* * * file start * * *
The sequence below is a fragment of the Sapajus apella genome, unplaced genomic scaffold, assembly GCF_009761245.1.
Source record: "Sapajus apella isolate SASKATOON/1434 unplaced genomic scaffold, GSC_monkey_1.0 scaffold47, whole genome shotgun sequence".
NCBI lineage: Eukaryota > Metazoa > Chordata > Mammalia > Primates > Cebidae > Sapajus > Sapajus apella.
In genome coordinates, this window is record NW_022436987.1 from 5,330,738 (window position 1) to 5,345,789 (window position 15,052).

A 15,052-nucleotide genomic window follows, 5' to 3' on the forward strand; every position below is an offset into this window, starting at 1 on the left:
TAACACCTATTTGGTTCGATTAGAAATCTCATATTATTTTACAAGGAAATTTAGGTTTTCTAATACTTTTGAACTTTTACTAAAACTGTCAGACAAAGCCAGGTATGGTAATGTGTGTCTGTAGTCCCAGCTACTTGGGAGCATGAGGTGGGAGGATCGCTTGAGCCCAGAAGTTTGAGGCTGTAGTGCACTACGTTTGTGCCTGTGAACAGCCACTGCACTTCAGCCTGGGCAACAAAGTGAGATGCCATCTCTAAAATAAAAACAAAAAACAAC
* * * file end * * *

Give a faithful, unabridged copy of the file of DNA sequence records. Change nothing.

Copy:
The sequence below is a fragment of the Sapajus apella genome, unplaced genomic scaffold, assembly GCF_009761245.1.
Source record: "Sapajus apella isolate SASKATOON/1434 unplaced genomic scaffold, GSC_monkey_1.0 scaffold47, whole genome shotgun sequence".
NCBI lineage: Eukaryota > Metazoa > Chordata > Mammalia > Primates > Cebidae > Sapajus > Sapajus apella.
In genome coordinates, this window is record NW_022436987.1 from 5,330,738 (window position 1) to 5,345,789 (window position 15,052).

A 15,052-nucleotide genomic window follows, 5' to 3' on the forward strand; every position below is an offset into this window, starting at 1 on the left:
TAACACCTATTTGGTTCGATTAGAAATCTCATATTATTTTACAAGGAAATTTAGGTTTTCTAATACTTTTGAACTTTTACTAAAACTGTCAGACAAAGCCAGGTATGGTAATGTGTGTCTGTAGTCCCAGCTACTTGGGAGCATGAGGTGGGAGGATCGCTTGAGCCCAGAAGTTTGAGGCTGTAGTGCACTACGTTTGTGCCTGTGAACAGCCACTGCACTTCAGCCTGGGCAACAAAGTGAGATGCCATCTCTAAAATAAAAACAAAAAACAAC